The use of group modelling techniques as a teaching tool

2017-06-05T06:57:45Z (GMT) by Haslett, Tim Barton, John Sarah, Rod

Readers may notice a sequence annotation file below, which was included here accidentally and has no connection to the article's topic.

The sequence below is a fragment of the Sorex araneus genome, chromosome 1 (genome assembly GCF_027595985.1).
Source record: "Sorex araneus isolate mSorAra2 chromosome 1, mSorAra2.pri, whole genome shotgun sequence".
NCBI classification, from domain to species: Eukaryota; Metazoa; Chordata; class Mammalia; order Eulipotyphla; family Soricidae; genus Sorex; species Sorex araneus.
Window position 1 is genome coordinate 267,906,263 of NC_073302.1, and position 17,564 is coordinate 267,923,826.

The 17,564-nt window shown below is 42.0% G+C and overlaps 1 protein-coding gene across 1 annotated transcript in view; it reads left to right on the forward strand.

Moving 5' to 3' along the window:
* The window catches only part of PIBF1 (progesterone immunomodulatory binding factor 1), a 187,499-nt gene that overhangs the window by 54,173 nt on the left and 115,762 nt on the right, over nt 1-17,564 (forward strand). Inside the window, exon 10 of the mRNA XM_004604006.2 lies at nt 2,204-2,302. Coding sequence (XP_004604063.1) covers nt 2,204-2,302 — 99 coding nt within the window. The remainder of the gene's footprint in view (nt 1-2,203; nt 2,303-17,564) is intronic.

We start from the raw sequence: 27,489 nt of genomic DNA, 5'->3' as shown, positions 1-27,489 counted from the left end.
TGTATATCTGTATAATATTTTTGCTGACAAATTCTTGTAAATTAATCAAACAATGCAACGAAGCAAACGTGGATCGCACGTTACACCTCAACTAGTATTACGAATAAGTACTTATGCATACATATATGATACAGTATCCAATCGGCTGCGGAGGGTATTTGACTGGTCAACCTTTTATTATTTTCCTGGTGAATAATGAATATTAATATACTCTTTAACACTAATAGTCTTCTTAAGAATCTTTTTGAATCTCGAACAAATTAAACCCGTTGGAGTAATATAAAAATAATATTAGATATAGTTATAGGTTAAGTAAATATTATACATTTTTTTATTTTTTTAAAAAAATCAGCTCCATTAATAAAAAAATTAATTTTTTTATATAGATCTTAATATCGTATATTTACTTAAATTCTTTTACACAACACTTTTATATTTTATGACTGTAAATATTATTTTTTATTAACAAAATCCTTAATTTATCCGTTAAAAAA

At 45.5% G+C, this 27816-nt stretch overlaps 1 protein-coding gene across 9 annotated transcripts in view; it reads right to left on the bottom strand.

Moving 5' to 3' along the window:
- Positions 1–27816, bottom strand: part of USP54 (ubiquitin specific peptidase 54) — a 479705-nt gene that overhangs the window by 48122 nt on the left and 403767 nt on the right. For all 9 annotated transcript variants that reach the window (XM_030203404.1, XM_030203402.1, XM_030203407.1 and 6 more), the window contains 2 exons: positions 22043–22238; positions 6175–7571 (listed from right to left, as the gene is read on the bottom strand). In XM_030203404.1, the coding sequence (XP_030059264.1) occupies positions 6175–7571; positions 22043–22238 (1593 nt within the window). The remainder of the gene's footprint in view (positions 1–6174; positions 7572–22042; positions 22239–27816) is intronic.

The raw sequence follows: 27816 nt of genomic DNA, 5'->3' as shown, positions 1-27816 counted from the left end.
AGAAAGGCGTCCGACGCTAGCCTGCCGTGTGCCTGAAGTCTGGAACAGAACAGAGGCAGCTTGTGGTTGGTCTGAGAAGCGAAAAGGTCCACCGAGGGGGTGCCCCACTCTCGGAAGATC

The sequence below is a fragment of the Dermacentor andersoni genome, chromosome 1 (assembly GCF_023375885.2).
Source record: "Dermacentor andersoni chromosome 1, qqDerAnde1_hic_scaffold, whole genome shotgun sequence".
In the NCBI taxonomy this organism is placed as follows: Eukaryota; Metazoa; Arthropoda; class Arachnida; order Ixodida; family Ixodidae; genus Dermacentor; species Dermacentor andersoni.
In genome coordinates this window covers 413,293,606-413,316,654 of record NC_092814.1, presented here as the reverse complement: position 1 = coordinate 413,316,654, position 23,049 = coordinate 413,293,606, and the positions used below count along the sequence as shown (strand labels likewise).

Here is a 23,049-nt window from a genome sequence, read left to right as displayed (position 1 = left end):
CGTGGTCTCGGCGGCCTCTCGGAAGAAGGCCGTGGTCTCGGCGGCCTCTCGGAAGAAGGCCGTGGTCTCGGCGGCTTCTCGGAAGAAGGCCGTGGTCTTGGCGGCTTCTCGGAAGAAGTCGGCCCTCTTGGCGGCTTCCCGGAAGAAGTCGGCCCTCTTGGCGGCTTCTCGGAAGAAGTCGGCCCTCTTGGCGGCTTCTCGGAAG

This paper discusses developments in the teaching of System Dynamics Modelling In the Department of Management at Monash University. The subject, Dynamic Systems Modelling, is a core unit in the Master of Management (Organization Systems) program. Developments in the teaching program over the last three years, leading to the use of group modelling techniques as advocated by Andersen, Richardson and Andersen and Vennix, are discussed. In particular, the use of different roles for group members is discussed with particular reference to the manner in which the expert modeller worked within the groups. The impact of logistic and time constraints on the curriculum, in relation to class based case studies against work-place based simulations, is examined as an on-going issue. Questions of disseminating SD techniques into the wider business community are discussed. The evaluation of the success of the use of group modelling techniques is based on learning diaries and reports from the students, all mature aged and part-time. The paper draws some conclusions on the usefulness and role of group modelling techniques and suggests future developments.

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